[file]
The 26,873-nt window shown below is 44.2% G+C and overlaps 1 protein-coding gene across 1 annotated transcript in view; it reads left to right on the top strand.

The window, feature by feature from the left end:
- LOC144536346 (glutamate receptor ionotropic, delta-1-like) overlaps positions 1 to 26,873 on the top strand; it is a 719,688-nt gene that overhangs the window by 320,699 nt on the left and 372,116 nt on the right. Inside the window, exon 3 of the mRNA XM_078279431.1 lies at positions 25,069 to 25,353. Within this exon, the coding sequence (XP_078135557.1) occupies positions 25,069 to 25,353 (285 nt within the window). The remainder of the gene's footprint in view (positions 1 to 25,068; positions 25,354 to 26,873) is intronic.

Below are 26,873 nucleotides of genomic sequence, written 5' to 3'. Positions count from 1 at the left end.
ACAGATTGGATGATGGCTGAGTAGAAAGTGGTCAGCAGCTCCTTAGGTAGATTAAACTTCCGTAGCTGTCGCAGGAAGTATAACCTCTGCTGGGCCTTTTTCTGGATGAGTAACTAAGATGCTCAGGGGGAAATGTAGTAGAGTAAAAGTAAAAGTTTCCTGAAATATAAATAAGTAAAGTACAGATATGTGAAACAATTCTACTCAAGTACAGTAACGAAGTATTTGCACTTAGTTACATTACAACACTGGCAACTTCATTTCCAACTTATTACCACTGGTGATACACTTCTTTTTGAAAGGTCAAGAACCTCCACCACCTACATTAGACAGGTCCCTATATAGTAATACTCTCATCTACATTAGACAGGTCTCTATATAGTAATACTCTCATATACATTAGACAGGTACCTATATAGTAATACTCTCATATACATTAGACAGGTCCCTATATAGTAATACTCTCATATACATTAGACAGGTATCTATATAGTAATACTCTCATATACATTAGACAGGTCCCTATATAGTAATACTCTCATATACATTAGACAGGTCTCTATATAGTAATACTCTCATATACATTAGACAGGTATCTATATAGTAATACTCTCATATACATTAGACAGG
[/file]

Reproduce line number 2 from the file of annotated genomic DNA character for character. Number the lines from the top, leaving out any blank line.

The window, feature by feature from the left end: